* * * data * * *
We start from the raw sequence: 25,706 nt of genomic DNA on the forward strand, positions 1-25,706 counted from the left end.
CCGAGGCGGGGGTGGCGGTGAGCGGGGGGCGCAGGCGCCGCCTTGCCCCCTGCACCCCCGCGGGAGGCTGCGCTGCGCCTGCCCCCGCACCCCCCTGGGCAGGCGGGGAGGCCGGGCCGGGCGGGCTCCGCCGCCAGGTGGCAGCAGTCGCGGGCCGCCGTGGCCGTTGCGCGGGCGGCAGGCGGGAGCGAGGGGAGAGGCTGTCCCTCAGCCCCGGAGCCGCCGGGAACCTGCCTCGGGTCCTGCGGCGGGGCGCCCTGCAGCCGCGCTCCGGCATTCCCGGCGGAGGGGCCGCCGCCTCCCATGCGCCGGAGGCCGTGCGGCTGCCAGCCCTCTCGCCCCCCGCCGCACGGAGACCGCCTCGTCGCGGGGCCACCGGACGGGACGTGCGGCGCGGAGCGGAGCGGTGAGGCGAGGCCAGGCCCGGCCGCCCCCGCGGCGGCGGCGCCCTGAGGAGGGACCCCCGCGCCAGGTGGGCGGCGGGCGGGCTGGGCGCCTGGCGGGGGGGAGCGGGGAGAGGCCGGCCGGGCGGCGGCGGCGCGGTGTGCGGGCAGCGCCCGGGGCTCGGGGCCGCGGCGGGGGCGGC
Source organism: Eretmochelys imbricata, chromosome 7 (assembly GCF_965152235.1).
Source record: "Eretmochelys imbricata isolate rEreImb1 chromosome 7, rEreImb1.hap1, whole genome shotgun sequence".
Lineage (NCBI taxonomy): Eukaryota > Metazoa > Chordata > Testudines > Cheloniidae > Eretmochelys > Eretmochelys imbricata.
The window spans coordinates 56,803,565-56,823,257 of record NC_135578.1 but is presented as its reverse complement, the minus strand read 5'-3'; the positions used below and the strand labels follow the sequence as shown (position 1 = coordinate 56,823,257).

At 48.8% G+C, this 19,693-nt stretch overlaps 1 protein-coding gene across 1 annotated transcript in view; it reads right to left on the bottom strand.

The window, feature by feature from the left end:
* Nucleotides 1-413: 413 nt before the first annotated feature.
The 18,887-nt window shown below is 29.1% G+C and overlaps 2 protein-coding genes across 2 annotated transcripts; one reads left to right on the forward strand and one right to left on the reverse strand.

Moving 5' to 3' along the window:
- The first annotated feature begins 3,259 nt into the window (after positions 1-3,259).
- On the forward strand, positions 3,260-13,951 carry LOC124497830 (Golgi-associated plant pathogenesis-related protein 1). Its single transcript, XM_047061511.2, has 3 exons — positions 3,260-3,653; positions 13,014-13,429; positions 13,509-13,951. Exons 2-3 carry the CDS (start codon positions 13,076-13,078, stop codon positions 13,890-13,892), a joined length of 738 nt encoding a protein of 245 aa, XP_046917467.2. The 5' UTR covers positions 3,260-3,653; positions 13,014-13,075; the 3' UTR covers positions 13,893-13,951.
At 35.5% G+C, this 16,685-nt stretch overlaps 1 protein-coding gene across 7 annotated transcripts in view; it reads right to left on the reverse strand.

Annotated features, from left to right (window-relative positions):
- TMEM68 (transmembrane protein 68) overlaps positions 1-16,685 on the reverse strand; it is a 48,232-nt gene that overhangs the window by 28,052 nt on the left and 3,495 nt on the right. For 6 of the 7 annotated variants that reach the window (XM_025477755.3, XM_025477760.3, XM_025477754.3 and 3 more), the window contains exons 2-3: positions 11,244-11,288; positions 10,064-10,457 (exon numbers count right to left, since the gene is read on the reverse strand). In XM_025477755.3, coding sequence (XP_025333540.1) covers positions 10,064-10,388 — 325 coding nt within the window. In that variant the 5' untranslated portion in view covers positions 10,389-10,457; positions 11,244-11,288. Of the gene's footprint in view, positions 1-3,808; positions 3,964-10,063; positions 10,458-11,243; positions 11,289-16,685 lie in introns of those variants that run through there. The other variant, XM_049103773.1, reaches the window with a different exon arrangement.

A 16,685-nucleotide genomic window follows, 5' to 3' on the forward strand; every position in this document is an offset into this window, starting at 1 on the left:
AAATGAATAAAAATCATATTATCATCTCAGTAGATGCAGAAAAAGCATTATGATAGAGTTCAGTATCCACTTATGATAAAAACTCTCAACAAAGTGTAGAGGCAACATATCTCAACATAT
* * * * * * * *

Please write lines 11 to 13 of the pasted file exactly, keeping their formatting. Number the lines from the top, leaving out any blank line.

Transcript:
Moving 5' to 3' along the window:
- The first annotated feature begins 3,259 nt into the window (after positions 1-3,259).
- On the forward strand, positions 3,260-13,951 carry LOC124497830 (Golgi-associated plant pathogenesis-related protein 1). Its single transcript, XM_047061511.2, has 3 exons — positions 3,260-3,653; positions 13,014-13,429; positions 13,509-13,951. Exons 2-3 carry the CDS (start codon positions 13,076-13,078, stop codon positions 13,890-13,892), a joined length of 738 nt encoding a protein of 245 aa, XP_046917467.2. The 5' UTR covers positions 3,260-3,653; positions 13,014-13,075; the 3' UTR covers positions 13,893-13,951.